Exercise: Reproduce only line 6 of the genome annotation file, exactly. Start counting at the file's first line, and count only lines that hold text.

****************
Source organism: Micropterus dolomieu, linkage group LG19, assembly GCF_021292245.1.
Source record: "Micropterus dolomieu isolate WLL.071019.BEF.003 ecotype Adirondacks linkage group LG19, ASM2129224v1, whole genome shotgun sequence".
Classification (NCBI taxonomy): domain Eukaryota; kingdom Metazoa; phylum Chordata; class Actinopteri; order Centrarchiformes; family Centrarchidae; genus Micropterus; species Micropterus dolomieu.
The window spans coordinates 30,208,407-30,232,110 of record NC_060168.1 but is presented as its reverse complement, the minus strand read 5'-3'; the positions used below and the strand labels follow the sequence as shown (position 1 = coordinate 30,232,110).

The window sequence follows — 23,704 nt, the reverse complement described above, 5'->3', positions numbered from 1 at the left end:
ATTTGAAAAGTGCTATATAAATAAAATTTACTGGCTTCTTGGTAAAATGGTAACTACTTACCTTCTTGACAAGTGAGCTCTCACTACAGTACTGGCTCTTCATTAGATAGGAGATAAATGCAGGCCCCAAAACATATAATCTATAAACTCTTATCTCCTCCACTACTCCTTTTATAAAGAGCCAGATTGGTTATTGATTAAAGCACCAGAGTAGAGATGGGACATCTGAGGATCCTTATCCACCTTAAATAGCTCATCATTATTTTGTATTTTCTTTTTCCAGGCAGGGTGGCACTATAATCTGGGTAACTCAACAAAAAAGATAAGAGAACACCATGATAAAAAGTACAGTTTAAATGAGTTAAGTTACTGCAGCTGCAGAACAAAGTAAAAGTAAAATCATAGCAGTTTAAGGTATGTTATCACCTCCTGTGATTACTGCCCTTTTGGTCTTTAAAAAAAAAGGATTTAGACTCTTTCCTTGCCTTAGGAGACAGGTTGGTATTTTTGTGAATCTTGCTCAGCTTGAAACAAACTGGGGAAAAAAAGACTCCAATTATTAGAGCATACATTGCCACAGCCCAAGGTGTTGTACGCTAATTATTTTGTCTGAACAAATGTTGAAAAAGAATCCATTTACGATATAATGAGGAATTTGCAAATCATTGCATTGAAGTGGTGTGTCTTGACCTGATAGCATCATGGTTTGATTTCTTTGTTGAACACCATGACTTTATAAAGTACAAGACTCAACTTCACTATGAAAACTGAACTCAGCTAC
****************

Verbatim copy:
ATTTGAAAAGTGCTATATAAATAAAATTTACTGGCTTCTTGGTAAAATGGTAACTACTTACCTTCTTGACAAGTGAGCTCTCACTACAGTACTGGCTCTTCATTAGATAGGAGATAAATGCAGGCCCCAAAACATATAATCTATAAACTCTTATCTCCTCCACTACTCCTTTTATAAAGAGCCAGATTGGTTATTGATTAAAGCACCAGAGTAGAGATGGGACATCTGAGGATCCTTATCCACCTTAAATAGCTCATCATTATTTTGTATTTTCTTTTTCCAGGCAGGGTGGCACTATAATCTGGGTAACTCAACAAAAAAGATAAGAGAACACCATGATAAAAAGTACAGTTTAAATGAGTTAAGTTACTGCAGCTGCAGAACAAAGTAAAAGTAAAATCATAGCAGTTTAAGGTATGTTATCACCTCCTGTGATTACTGCCCTTTTGGTCTTTAAAAAAAAAGGATTTAGACTCTTTCCTTGCCTTAGGAGACAGGTTGGTATTTTTGTGAATCTTGCTCAGCTTGAAACAAACTGGGGAAAAAAAGACTCCAATTATTAGAGCATACATTGCCACAGCCCAAGGTGTTGTACGCTAATTATTTTGTCTGAACAAATGTTGAAAAAGAATCCATTTACGATATAATGAGGAATTTGCAAATCATTGCATTGAAGTGGTGTGTCTTGACCTGATAGCATCATGGTTTGATTTCTTTGTTGAACACCATGACTTTATAAAGTACAAGACTCAACTTCACTATGAAAACTGAACTCAGCTAC